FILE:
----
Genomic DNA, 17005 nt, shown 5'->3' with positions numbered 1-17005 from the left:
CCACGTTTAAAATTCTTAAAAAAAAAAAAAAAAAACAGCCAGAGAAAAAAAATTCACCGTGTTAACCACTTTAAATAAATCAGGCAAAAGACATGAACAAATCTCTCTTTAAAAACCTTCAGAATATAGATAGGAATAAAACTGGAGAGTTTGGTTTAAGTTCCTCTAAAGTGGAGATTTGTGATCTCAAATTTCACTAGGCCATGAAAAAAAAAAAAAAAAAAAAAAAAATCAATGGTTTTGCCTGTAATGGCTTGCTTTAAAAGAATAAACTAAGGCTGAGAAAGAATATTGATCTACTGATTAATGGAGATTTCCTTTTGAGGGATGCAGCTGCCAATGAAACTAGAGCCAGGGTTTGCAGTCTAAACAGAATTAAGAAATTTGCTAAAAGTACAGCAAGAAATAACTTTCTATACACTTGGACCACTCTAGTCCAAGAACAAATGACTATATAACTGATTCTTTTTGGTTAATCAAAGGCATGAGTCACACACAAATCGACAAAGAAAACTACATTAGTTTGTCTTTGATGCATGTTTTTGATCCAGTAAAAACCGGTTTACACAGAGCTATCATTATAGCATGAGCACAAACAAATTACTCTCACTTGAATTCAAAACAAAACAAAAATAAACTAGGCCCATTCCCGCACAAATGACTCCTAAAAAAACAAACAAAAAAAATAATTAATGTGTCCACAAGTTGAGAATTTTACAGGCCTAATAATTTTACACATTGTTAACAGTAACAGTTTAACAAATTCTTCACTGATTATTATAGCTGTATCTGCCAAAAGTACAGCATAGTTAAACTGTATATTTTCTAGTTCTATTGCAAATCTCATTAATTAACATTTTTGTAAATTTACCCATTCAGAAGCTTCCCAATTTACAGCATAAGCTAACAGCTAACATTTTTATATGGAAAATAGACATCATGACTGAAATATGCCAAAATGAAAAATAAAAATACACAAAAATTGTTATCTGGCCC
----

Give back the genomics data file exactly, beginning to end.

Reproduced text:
Genomic DNA, 17005 nt, shown 5'->3' with positions numbered 1-17005 from the left:
CCACGTTTAAAATTCTTAAAAAAAAAAAAAAAAAACAGCCAGAGAAAAAAAATTCACCGTGTTAACCACTTTAAATAAATCAGGCAAAAGACATGAACAAATCTCTCTTTAAAAACCTTCAGAATATAGATAGGAATAAAACTGGAGAGTTTGGTTTAAGTTCCTCTAAAGTGGAGATTTGTGATCTCAAATTTCACTAGGCCATGAAAAAAAAAAAAAAAAAAAAAAAAATCAATGGTTTTGCCTGTAATGGCTTGCTTTAAAAGAATAAACTAAGGCTGAGAAAGAATATTGATCTACTGATTAATGGAGATTTCCTTTTGAGGGATGCAGCTGCCAATGAAACTAGAGCCAGGGTTTGCAGTCTAAACAGAATTAAGAAATTTGCTAAAAGTACAGCAAGAAATAACTTTCTATACACTTGGACCACTCTAGTCCAAGAACAAATGACTATATAACTGATTCTTTTTGGTTAATCAAAGGCATGAGTCACACACAAATCGACAAAGAAAACTACATTAGTTTGTCTTTGATGCATGTTTTTGATCCAGTAAAAACCGGTTTACACAGAGCTATCATTATAGCATGAGCACAAACAAATTACTCTCACTTGAATTCAAAACAAAACAAAAATAAACTAGGCCCATTCCCGCACAAATGACTCCTAAAAAAACAAACAAAAAAAATAATTAATGTGTCCACAAGTTGAGAATTTTACAGGCCTAATAATTTTACACATTGTTAACAGTAACAGTTTAACAAATTCTTCACTGATTATTATAGCTGTATCTGCCAAAAGTACAGCATAGTTAAACTGTATATTTTCTAGTTCTATTGCAAATCTCATTAATTAACATTTTTGTAAATTTACCCATTCAGAAGCTTCCCAATTTACAGCATAAGCTAACAGCTAACATTTTTATATGGAAAATAGACATCATGACTGAAATATGCCAAAATGAAAAATAAAAATACACAAAAATTGTTATCTGGCCC